|Publication number||US8065461 B2|
|Application number||US 12/911,595|
|Publication date||Nov 22, 2011|
|Filing date||Oct 25, 2010|
|Priority date||Jul 29, 1999|
|Also published as||US6763416, US7822904, US20040210702, US20110047312|
|Publication number||12911595, 911595, US 8065461 B2, US 8065461B2, US-B2-8065461, US8065461 B2, US8065461B2|
|Inventors||Paul A. LaBerge|
|Original Assignee||Micron Technology, Inc.|
|Export Citation||BiBTeX, EndNote, RefMan|
|Patent Citations (26), Referenced by (2), Classifications (8), Legal Events (1)|
|External Links: USPTO, USPTO Assignment, Espacenet|
The present application is a continuation of U.S. patent application Ser. No. 10/838,511 filed on May 4, 2004, now U.S. Pat. No. 7,822,904, which issued on Oct. 26, 2010, which is a continuation of U.S. patent application Ser. No. 09/363,605 filed on Jul. 29, 1999, now U.S. Pat. No. 6,763,416, which issued on Jul. 13, 2004.
Embodiments of the invention relate to capturing read data.
As an example, exemplary signals on the memory bus 12 for a memory burst read operation are depicted in
From time T2 to time T6, the DQS signal (under the control of the memory device) follows the CK signal, and during this time interval, the memory device furnishes a different set of data (a sixty-four bit set of data, for example) to the data lines of the memory bus 12 on each positive and negative edge (i.e., on each strobe edge) of the DQS signal. For example, at time T2 beginning on the positive edge of the DQS signal, the memory device may furnish sixty-four bits of data (for a sixty-four bit data path, for example), and beginning at time T3, the memory devices may furnish another sixty-four bits of data. As an example, a data signal (called DQ) from a data bit line of the memory bus 12 is depicted in
The bridge 10 may retrieve the data from the buffer 15 using either an internal clock domain that typically has a higher frequency (double the frequency, for example) than the clock domain of the memory bus 12 or by alternatively using a larger internal datapath. As a result, the memory interface 14 may wait for several internal clock cycles to ensure that the data in the buffer 15 is valid before retrieving the data from the buffer 15. Once the data is retrieved, the bridge 10 routes the data to the local bus interface 18 via a data path 17 (depicted in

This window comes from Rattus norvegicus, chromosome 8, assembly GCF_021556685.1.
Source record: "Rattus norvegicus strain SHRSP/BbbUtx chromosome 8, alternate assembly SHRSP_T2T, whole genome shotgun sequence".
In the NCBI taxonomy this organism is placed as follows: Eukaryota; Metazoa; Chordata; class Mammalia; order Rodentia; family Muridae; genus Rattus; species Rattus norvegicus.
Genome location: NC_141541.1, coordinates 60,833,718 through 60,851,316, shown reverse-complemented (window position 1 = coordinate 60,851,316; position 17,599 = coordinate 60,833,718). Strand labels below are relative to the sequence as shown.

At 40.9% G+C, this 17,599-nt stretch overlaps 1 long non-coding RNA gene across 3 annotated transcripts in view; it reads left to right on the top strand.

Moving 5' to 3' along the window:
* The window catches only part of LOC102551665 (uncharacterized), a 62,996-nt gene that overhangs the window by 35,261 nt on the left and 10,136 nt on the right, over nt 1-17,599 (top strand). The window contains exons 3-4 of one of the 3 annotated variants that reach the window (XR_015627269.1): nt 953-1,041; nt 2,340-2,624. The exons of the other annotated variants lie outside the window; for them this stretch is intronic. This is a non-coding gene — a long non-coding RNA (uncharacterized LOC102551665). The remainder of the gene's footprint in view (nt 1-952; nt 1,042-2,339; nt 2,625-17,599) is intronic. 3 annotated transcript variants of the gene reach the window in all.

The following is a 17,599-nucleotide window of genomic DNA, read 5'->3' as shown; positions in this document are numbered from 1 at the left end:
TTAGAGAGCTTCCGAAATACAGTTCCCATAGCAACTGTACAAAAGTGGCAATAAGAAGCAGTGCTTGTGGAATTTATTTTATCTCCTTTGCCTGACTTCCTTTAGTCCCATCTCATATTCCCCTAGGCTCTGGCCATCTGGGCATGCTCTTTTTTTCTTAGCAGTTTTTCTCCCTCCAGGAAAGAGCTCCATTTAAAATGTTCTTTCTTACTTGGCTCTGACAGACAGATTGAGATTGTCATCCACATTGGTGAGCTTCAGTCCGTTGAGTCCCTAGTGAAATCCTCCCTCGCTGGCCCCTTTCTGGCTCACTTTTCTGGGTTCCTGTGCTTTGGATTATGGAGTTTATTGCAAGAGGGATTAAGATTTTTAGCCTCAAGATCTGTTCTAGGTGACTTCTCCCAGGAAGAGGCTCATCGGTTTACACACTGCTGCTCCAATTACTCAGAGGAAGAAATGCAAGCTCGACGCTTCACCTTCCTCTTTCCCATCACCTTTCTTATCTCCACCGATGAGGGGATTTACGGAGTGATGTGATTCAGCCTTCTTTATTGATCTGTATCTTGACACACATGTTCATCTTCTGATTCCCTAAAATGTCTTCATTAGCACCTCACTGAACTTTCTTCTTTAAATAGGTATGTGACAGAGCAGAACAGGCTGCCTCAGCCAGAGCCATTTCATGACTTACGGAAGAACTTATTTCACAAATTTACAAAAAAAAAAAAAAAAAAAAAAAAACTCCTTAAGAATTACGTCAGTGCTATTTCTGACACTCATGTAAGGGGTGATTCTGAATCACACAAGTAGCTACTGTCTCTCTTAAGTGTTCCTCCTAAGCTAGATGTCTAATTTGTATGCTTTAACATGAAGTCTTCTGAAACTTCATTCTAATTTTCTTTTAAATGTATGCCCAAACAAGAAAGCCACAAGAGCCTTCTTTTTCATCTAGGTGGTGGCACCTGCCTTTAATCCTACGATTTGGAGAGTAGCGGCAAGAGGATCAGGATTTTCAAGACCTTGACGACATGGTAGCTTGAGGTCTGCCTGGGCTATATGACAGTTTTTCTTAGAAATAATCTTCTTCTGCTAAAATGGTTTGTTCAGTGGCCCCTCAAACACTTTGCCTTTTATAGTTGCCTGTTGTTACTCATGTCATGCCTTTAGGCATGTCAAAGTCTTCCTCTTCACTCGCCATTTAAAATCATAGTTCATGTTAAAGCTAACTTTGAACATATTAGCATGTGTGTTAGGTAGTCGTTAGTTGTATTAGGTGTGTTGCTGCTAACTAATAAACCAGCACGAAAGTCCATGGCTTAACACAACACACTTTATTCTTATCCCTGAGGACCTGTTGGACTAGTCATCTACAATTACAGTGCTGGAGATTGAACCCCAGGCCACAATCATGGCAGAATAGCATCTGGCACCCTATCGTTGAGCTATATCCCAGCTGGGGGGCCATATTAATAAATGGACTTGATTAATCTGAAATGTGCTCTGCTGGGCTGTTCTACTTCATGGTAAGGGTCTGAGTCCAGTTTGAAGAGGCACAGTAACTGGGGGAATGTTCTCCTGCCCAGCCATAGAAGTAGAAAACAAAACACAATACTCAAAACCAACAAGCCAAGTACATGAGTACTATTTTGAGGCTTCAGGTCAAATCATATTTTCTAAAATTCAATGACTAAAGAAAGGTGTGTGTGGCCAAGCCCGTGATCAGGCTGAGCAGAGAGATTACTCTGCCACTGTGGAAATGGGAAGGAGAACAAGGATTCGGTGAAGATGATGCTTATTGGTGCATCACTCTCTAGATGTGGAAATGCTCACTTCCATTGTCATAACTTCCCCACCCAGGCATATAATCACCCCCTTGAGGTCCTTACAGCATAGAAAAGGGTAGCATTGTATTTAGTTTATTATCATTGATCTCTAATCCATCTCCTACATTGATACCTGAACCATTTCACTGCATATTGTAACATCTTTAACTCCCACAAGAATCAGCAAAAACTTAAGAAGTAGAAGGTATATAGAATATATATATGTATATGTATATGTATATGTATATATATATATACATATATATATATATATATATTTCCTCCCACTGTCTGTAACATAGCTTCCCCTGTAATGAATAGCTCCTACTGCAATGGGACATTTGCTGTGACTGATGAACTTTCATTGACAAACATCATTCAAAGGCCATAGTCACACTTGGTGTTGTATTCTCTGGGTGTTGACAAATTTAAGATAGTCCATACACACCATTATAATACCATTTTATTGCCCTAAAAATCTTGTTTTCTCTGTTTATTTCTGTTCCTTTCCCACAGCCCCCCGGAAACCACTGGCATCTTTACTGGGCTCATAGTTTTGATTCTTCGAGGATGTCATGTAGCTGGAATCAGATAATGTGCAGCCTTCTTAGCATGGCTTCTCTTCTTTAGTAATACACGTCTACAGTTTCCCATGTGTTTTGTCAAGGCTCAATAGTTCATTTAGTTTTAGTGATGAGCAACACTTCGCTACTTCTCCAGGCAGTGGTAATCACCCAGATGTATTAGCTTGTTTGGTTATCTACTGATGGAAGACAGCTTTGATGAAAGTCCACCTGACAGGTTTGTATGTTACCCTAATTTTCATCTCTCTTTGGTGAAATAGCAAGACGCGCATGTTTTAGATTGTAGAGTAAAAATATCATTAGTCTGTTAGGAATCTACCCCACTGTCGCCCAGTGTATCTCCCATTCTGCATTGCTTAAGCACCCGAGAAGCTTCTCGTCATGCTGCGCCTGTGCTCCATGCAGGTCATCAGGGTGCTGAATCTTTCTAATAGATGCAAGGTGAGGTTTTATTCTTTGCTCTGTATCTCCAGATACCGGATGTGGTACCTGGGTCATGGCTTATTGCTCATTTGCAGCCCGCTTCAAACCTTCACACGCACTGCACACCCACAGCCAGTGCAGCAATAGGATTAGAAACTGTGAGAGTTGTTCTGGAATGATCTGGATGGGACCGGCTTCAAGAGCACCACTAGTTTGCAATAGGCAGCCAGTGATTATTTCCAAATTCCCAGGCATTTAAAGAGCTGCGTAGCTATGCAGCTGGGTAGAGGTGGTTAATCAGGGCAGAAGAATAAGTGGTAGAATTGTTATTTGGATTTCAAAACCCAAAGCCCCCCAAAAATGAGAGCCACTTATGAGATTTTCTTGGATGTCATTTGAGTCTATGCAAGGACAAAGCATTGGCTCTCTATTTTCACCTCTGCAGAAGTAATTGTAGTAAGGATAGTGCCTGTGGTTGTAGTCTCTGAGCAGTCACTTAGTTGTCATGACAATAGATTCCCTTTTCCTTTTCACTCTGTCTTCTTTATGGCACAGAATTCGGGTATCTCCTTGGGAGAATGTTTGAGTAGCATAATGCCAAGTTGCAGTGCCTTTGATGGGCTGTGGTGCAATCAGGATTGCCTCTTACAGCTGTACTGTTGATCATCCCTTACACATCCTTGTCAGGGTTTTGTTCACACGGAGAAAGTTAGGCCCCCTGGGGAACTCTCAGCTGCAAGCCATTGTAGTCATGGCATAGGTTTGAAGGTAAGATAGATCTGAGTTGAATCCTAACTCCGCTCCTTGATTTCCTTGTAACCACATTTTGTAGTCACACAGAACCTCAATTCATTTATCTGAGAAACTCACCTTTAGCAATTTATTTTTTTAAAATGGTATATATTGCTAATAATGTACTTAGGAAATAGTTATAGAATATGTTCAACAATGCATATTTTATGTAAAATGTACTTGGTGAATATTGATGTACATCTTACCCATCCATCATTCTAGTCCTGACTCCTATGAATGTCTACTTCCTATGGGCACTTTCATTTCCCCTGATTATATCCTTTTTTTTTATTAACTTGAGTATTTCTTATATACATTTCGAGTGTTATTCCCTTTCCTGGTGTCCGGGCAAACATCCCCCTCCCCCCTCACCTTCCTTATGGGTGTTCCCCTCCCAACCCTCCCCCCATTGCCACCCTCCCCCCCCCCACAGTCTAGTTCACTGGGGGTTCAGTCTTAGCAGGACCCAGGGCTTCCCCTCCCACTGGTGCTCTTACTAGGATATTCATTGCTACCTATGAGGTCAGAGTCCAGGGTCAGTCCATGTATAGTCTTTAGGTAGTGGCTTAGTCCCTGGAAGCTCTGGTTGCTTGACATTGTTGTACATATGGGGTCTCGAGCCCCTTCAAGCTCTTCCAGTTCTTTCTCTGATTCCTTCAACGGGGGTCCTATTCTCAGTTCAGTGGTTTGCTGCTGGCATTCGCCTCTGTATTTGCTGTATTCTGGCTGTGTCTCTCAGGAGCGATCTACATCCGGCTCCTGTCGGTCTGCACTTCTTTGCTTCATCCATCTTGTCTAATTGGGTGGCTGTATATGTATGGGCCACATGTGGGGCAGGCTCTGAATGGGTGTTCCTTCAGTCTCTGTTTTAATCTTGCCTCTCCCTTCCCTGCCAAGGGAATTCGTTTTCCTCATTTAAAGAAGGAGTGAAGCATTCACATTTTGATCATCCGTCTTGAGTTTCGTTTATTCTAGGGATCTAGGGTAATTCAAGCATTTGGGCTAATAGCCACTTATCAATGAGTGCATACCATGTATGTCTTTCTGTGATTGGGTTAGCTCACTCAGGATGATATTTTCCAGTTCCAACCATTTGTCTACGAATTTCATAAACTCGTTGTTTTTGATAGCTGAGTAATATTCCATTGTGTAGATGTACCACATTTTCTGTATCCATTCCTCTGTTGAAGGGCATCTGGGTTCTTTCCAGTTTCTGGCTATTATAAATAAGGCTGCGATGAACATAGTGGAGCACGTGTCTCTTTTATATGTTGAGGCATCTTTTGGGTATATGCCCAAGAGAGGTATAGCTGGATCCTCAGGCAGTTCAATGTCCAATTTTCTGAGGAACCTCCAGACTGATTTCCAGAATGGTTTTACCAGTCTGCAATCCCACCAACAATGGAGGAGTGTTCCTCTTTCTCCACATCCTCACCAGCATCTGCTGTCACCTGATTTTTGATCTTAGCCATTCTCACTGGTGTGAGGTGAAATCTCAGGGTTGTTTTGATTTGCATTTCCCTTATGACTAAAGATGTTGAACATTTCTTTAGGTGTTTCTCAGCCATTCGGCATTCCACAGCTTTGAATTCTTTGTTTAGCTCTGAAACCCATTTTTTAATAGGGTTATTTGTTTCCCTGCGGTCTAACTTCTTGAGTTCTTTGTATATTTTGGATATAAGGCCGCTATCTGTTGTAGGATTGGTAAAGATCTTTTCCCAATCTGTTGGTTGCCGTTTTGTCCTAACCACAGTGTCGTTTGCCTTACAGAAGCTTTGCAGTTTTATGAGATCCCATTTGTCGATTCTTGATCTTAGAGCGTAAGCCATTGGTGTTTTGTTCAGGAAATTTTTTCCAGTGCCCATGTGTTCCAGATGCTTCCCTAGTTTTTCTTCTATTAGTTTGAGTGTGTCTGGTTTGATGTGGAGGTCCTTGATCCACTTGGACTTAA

Thus, there is a continuing need for a bridge that responds in a more timely fashion to a memory read request.
Embodiments of the present invention may relate to techniques for providing data retrieved from a memory device and furnished to a memory bus in response to a read operation to a local bus interface. In particular, the disclosed embodiments may provide a set of conductive traces that form a communication path between the memory bus and the local bus interface, such that the communication path formed by the conductive traces bypasses a memory bus interface coupled to the memory bus. In this manner, the data furnished to the memory bus may be communicated directly to the local bus without first being communicated to the memory bus interface.
Advantages and other features of the invention will become apparent from the following description, from the drawings, and from the claims.
The foregoing and other advantages of the invention may become apparent upon reading the following detailed description and upon reference to the drawings in which:
For example, a processor 32 (a central processing unit (CPU), as an example) may furnish signals to the local bus 33 to indicate a memory read operation. In response to the signals on the local bus 33, the bridge 34 may generate signals on the memory bus 41 to initiate a read operation with a system memory 44. In this manner, in the course of the memory read operation, the system memory 44 furnishes signals (to the memory bus 41) that indicate the requested read data. Unlike conventional bridges, the bridge 34 bypasses a memory bus interface 64 (of the bridge 34) and captures the read data directly into the buffer 42 of the local bus interface 60.
Thus, the transfer of read data through a conventional bridge circuit includes two latching events to compensate for asynchronous propagation delays: one latching event to capture the read data into a memory bus interface (that is located near the memory bus) and another latching event to capture the data in a local bus interface (that is located near the local bus) after the data propagates between the memory and local bus interfaces. Each of these latching events, in turn, consumes internal clock cycles of the conventional bridge, as each latching event must accommodate the worst case delay scenario. However, unlike this conventional arrangement, the bridge 34 compensates for the asynchronous delays that are introduced by the memory bus 41 and the data and data strobe lines 80 in one latching event. Thus, the bridge 34 provides a more efficient arrangement that may permit the data to be communicated across the bridge 34 in a fewer number of internal clock cycles, as compared to conventional bridges.
In some embodiments, the memory 44 may be formed from double data rate (DDR) synchronous dynamic random access memory (SDRAM) devices (double inline memory modules (DIMMs), for example), and the memory bus 41 may be a DDR memory bus. For these embodiments, the DQS data strobe signals from the memory bus 41 may be used to synchronize the capture of the data from the bus 41, as described below. For these embodiments, the local bus interface 60 may include a delay circuit 61 to align the edges of the DQS signals with the “data eyes” of the signals that indicate the data for purposes of capturing valid data from the memory bus 41. The delay circuit 61 may be initially programmed by execution of a basic input/output system (BIOS) during bootup of the computer system 30, and thereafter, the delay circuit 61 may regulate the introduced delay(s) to compensate for changing voltages and temperatures, factors that may affect the delay(s).